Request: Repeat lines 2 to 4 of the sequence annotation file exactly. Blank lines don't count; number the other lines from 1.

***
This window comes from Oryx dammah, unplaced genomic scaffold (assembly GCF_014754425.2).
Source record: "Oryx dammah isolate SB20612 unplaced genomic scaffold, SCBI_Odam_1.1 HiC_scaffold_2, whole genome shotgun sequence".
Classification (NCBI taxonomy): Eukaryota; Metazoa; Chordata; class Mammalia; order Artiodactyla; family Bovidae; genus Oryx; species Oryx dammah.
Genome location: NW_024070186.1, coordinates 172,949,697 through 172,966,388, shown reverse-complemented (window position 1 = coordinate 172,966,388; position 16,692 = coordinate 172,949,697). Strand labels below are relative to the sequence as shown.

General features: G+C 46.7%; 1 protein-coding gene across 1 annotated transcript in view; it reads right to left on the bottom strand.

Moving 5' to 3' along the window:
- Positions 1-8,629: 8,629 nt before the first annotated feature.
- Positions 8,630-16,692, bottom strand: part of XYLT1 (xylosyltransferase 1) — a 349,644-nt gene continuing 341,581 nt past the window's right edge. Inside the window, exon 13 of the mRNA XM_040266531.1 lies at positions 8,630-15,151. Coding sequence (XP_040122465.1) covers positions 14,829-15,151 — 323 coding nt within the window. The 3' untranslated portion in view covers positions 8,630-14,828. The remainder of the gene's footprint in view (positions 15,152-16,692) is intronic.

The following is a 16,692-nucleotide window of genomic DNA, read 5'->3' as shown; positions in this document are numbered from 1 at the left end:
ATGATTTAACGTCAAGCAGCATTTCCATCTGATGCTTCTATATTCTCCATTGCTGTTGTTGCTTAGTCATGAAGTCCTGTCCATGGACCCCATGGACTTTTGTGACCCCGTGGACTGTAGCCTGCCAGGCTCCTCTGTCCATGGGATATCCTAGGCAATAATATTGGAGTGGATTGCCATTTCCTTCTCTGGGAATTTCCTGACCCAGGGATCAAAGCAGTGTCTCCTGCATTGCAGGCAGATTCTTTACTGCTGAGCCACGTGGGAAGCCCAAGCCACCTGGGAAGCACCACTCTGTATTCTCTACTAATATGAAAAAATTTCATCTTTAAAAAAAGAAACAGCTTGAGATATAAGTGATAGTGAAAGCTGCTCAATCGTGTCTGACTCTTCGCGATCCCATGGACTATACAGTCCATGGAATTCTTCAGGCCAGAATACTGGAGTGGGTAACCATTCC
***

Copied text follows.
Source record: "Oryx dammah isolate SB20612 unplaced genomic scaffold, SCBI_Odam_1.1 HiC_scaffold_2, whole genome shotgun sequence".
Classification (NCBI taxonomy): Eukaryota; Metazoa; Chordata; class Mammalia; order Artiodactyla; family Bovidae; genus Oryx; species Oryx dammah.
Genome location: NW_024070186.1, coordinates 172,949,697 through 172,966,388, shown reverse-complemented (window position 1 = coordinate 172,966,388; position 16,692 = coordinate 172,949,697). Strand labels below are relative to the sequence as shown.